The pervasive nature of uncertainty—a qualitative study of patients with advanced cancer and their informal caregivers

Abstract

              <span> 
                </span><h3>Purpose</h3> 
                <p>The aim of this study was to explore the impact of extended cancer survival on broader aspects of life and wellbeing such as occupational, financial and family life for patients with advanced cancer and their nominated informal caregivers.</p> 

              <span> 
                </span><h3>Methods</h3> 
                <p>In-depth qualitative interviews were transcribed verbatim. A thematic framework was developed from an initial process of open coding and tested iteratively as new data were collected.</p> 

              <span> 
                </span><h3>Results</h3> 
                <p>Twenty-four patient-caregiver dyads with advanced ovarian (9), melanoma (9) or lung cancer (6). Patients were aged 39–84 (median 62 years) and caregivers 19–85 (median 54 years). Caregivers were the partners/spouses (15), children (5), siblings (2) and friends (2) of patients. One particular theme, ‘uncertainty’, encompassed many issues such as planning for the future, providing for one’s family, employment and finances. Uncertainties were related to the timescale and trajectory of the disease and lack of control or ability to make plans. There were marked age effects. Accounts from within the same dyad often differed and patients and caregivers rarely discussed concerns with each other.</p>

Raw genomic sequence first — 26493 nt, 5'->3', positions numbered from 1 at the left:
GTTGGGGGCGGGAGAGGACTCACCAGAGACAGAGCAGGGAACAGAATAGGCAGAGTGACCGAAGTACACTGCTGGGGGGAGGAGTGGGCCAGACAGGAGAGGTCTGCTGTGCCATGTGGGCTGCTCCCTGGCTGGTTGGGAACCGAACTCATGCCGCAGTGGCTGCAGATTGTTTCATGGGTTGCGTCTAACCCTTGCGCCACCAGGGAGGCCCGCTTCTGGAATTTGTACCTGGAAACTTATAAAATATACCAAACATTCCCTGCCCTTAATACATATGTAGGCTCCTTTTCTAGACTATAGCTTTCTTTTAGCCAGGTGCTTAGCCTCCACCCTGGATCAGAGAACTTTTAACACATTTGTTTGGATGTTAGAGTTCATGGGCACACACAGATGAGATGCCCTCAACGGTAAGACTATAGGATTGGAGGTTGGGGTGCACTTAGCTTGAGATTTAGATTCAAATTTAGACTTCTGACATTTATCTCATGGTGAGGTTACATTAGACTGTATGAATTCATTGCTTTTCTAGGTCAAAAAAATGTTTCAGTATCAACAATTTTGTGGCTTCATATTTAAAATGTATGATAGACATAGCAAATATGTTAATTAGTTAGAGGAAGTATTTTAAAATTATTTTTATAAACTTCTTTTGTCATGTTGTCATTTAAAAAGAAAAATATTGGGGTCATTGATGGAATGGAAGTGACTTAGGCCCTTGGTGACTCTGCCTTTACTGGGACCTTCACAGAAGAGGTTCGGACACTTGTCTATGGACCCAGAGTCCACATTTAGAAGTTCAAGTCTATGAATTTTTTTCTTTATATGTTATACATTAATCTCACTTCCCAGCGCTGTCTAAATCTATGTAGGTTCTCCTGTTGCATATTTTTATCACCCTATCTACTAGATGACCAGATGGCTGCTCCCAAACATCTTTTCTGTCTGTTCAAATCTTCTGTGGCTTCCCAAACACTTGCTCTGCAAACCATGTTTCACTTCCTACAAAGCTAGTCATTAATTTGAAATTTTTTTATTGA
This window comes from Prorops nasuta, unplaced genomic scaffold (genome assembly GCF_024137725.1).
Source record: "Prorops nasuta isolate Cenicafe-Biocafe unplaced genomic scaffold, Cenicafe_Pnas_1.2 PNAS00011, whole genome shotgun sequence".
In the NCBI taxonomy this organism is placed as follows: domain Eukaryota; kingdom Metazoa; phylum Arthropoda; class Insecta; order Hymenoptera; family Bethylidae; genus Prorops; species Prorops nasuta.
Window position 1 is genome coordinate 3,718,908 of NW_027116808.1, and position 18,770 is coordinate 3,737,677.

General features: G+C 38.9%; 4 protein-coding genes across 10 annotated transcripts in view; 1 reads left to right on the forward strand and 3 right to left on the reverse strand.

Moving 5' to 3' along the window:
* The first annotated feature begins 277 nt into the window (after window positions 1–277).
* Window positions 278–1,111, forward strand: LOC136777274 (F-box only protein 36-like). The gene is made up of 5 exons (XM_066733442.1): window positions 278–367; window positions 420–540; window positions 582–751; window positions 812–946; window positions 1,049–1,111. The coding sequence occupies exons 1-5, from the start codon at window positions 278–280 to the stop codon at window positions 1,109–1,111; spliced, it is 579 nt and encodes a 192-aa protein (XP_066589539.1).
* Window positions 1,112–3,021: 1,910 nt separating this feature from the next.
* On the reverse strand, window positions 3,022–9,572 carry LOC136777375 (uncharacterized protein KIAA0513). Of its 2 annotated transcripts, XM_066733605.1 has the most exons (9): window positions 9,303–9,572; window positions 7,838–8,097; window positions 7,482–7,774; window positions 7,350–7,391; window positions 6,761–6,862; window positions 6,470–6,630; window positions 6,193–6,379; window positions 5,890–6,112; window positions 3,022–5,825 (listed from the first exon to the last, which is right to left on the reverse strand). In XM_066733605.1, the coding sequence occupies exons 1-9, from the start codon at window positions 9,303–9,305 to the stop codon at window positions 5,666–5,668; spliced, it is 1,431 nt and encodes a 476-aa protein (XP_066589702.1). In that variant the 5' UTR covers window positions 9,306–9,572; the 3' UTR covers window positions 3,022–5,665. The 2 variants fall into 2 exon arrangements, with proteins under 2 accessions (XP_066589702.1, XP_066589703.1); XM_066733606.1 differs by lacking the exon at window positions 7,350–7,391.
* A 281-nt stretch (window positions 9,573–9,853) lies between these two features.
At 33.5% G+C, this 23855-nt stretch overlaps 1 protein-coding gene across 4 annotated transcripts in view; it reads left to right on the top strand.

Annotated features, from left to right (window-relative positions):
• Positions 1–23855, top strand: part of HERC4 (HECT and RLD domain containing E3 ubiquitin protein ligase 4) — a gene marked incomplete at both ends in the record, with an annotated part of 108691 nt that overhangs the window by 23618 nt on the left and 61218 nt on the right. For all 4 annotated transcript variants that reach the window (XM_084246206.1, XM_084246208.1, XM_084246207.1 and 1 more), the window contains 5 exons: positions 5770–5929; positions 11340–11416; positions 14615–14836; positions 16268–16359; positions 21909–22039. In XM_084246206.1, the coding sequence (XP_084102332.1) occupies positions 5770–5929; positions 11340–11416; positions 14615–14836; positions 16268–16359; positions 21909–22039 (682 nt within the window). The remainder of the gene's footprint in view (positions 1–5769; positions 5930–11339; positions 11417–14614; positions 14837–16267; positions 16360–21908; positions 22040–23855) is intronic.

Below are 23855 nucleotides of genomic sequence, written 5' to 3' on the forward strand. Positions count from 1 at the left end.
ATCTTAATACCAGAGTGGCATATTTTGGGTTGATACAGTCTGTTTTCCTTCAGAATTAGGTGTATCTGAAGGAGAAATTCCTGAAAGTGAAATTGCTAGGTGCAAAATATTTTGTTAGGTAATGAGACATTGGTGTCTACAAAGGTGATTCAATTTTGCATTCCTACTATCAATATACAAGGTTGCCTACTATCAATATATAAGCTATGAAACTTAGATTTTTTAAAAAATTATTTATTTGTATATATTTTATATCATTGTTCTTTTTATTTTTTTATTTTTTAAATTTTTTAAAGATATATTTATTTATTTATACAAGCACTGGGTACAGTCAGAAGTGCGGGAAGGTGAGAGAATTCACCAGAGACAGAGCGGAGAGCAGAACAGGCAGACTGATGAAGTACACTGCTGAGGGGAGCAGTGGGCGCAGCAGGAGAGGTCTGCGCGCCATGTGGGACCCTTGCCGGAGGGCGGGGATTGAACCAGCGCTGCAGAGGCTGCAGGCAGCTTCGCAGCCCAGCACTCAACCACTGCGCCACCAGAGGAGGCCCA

<span> 
                </span><h3>Conclusions</h3> 
                <p>Both patients and their informal caregivers were challenged by the uncertainties around living with advanced cancer and the lack of a defined trajectory. This impacted many diverse areas of life. Although distressing, dyads seldom discussed these concerns with each other.</p> 

              <span> 
                </span><h3>Implications for Cancer Survivors</h3> 
                <p>Uncertainty is a recurrent issue for cancer survivors and their families impacting broad aspects of their lives and their ability to move forward; however, patients and caregivers in this study rarely discussed these concerns together. Uncertainty should be discussed periodically, together, and healthcare professionals could facilitate these discussions. The use of one or more ‘trigger questions’ in clinic appointments may provide an opportunity to start these dialogues.</p> 
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